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FDA classifies internet as an addictive substance

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SILVER SPRING — A spokesperson for the U.S. Food & Drug Administration released a statement on Monday warning Americans about a powerful modern drug with the potential to poison our minds and bodies: it’s called Internet.

“We know it’s difficult to define what is pure Interweb [sic] and what is produced by the powerful ideological cartel known as the World Wide Web,” said Bob Loblaw, attorney spokesperson for the agency. “Either way, Americans everywhere are hooked on this Internet thing– and it’s only been widely available for a few decades. We at the FDA are looking into implementing new policies surrounding what kids these days refer to as ‘Cloud’, and I expect the process will look similar to the regulation of other highly addictive substances like cigarettes. Tobacco companies have to adhere to strict rules, so why shouldn’t Internet providers?”

New public service announcements are being drafted to warn consumers of the dangers of the drug. Policymakers want you to know there is an incalculable risk Internet exposure; the Surgeon General has issued a warning outlining the addictive nature of Internet, or what is colloquially called ‘Web,’ ‘Line,’ ‘Cloud,’ and ‘Hyperspace.’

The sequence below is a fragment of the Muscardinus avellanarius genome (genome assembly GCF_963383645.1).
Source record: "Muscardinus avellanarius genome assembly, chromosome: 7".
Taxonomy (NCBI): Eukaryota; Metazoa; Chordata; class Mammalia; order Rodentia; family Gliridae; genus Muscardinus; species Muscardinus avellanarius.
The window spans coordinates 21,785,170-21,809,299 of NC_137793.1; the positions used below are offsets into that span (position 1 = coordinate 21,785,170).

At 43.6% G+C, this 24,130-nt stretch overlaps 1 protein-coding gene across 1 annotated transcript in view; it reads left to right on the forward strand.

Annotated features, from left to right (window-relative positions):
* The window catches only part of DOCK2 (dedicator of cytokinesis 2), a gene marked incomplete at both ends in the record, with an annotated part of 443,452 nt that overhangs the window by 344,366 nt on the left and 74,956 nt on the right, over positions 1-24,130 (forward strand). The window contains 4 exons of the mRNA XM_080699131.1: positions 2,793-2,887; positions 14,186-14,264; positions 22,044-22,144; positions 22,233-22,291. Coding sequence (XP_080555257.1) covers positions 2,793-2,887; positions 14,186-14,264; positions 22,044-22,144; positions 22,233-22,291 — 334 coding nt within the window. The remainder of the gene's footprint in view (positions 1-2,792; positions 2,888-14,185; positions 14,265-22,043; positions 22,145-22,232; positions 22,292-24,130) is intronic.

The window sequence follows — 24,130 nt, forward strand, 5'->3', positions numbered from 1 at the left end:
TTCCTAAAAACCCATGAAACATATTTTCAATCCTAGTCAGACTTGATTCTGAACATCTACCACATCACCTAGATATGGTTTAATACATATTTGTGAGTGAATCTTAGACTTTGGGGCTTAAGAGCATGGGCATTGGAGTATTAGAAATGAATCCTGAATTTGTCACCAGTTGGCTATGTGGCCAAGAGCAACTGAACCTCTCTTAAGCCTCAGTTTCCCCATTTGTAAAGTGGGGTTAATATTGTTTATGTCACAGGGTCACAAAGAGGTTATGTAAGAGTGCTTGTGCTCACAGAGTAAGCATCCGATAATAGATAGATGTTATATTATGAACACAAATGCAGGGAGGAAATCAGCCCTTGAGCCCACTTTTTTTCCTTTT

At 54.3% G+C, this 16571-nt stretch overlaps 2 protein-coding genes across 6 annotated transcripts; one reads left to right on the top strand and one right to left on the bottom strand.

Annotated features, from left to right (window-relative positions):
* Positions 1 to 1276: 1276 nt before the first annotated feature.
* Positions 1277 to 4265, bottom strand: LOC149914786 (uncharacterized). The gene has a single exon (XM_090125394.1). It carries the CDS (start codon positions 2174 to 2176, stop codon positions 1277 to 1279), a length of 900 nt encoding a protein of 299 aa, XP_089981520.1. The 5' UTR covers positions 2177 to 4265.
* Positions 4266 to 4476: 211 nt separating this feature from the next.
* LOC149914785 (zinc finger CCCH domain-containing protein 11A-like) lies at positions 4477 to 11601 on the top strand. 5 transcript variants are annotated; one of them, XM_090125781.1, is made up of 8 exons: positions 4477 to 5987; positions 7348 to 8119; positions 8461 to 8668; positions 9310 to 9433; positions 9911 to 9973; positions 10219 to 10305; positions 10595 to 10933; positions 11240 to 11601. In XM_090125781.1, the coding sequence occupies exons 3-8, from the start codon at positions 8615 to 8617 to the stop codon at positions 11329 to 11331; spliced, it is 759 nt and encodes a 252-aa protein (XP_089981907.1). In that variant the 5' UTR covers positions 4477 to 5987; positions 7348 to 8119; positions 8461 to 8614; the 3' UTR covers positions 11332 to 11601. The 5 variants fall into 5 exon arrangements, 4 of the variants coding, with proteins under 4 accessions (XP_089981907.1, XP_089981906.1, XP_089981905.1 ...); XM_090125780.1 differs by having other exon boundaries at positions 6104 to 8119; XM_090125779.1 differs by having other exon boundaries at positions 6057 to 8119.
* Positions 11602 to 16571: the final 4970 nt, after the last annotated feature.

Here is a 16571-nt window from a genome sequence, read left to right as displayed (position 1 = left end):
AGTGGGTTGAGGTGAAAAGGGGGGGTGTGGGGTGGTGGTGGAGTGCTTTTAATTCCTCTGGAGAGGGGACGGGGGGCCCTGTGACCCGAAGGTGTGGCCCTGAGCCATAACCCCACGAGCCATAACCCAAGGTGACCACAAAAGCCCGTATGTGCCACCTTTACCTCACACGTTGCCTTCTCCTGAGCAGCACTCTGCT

“Internet will soon be officially classified as a Schedule 2 drug, which means it has a high abuse potential but there are a few medical applications. We’ve analyzed the harmful effects of the substance and found Internet users exhibit many signs of DSM IV addictive behaviors. My colleagues and I are working to classify it as a controlled substance, much like mixed amphetamine salts or Adderall, or benzodiazepines like Ativan or Xanax. Like amphetamines or benzodiazepines, Internet can be therapeutic and medically useful for some patients when prescribed and highly monitored by a licensed physician. The general public, however, is highly susceptible to its dangerous side effects, and access to the drug should be controlled before it gets out of hand,” said Surgeon General Dr. Vivek Murthy in an interview with The Phoenix.

The long term effects of Internet abuse are still to be determined; studies have shown Internet addicts can have withdrawal symptoms, such as increased anxiety, restless hands and fingers, and potentially life-threatening psychological issues like constant boredom and ennui. Treatment is available, however, and Internet addiction can be overcome after taking the necessary harm-reductive precautions. The FDA urges anti-drug organizations, such as D.A.R.E., to include Internet abuse in their curricula due to the steady increase in American users in the past decade. The best way to quit, the federal agency reminds us, is cold turkey. Resisting the urge to use Internet to research the origins of the phrase ‘cold turkey’ is the first step to recovery.

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